In Hawaii, they call this Kahlua pig, except there they bury a whole pig in the sand and cover it with coals at luaus.  Next time I will try brining the meat overnight to make it jucier.

I like this cut because it has some nice fast to add flavor and keep the meat from drying out over the long cooking period.




Upon a friend’s recommendation, I have begun to search out what is commonly known as steamed soup dumplings or xiao long bao.

This is in addition to things like good won ton soup, short ribs, St. Louis style ribs, burritos, ramen noodles, wu tao kau yuk (Chinese braised pork belly with taro), and fried chicken.

And though I am an ambitious cook (my brother and I team up to make a turducken during the holidays), it might be awhile before I try making this myself.  The making of the gelatin soup is a bit lengthy according to this recipe.  Like many people, I like dumpling-like food, whether it be won tons, jiaozi/potstickers, gyoza, shiu mai.  It appears that xiao long bao is the most complex.  When you realize how much work goes into making it, you appreciate it more.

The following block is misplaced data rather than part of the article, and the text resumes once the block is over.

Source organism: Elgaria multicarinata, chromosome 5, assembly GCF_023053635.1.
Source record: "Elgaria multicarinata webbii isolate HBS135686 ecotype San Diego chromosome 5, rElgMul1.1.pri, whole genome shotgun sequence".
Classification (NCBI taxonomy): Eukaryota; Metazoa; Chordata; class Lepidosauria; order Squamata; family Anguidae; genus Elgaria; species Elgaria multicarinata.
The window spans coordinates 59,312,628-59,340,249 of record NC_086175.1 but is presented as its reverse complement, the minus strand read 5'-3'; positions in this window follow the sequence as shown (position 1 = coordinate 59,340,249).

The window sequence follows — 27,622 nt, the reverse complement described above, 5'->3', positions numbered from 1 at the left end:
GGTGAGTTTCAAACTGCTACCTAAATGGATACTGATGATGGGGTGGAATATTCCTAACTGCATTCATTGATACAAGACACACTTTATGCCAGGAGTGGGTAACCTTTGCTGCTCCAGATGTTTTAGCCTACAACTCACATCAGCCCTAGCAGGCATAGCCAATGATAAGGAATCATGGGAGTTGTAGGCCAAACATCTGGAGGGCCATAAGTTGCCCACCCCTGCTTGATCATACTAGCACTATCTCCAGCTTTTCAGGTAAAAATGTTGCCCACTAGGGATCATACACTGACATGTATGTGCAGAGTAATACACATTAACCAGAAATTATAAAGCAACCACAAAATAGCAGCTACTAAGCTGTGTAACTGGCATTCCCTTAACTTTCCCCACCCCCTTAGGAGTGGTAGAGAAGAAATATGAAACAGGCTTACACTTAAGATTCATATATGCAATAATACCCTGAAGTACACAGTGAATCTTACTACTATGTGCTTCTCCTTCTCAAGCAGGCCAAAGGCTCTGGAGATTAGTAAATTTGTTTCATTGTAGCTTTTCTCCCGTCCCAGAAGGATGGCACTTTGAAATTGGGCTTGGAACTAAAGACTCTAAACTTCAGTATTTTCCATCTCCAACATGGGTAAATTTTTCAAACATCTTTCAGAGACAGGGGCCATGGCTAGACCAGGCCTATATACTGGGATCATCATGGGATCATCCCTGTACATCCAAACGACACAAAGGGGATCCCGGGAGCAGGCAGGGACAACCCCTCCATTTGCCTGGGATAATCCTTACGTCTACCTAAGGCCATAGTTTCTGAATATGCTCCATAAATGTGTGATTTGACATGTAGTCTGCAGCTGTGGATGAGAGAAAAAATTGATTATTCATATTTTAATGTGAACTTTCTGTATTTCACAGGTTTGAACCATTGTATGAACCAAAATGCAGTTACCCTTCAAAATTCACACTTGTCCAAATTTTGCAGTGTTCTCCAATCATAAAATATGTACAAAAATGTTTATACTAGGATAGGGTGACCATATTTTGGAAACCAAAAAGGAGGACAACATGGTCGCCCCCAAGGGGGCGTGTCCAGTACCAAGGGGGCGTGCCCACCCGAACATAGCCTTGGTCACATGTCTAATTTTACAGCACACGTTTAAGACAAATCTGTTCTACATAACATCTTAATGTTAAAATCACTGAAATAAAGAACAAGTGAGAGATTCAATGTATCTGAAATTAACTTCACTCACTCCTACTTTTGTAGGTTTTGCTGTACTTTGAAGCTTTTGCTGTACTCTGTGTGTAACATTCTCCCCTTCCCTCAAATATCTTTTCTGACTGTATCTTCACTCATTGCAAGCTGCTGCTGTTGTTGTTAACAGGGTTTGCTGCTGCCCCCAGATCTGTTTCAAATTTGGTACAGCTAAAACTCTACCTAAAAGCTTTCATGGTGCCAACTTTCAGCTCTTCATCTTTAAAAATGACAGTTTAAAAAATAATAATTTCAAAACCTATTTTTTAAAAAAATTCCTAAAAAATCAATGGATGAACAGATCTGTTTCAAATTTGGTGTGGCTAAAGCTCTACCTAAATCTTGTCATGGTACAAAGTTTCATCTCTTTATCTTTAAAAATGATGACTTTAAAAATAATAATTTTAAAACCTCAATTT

Just yesterday I had xiao long bao from Lao Shanghai, the only place I had ever had it.  When I heard that another friend craves them, I decided to look for other examples.  My friends that know their Chinese food say Tamarind makes good xiao long bao, and I agree.  The skin was slightly thinner or more delicate, and the pork had a better flavor, with a stronger hint of ginger.  I was also happy to see they have hamachi kama on the menu (also pictured).

Ed’s Potsticker House supposedly has good ones, and then so do places in New York (Joe’s Shanghai, Peking Duck House).  Of course, I will seek them out when I go to Shanghai.


I go to NYC once or twice a year to visit friends and hang out.  If my schedule allows, I will try a new restaurant.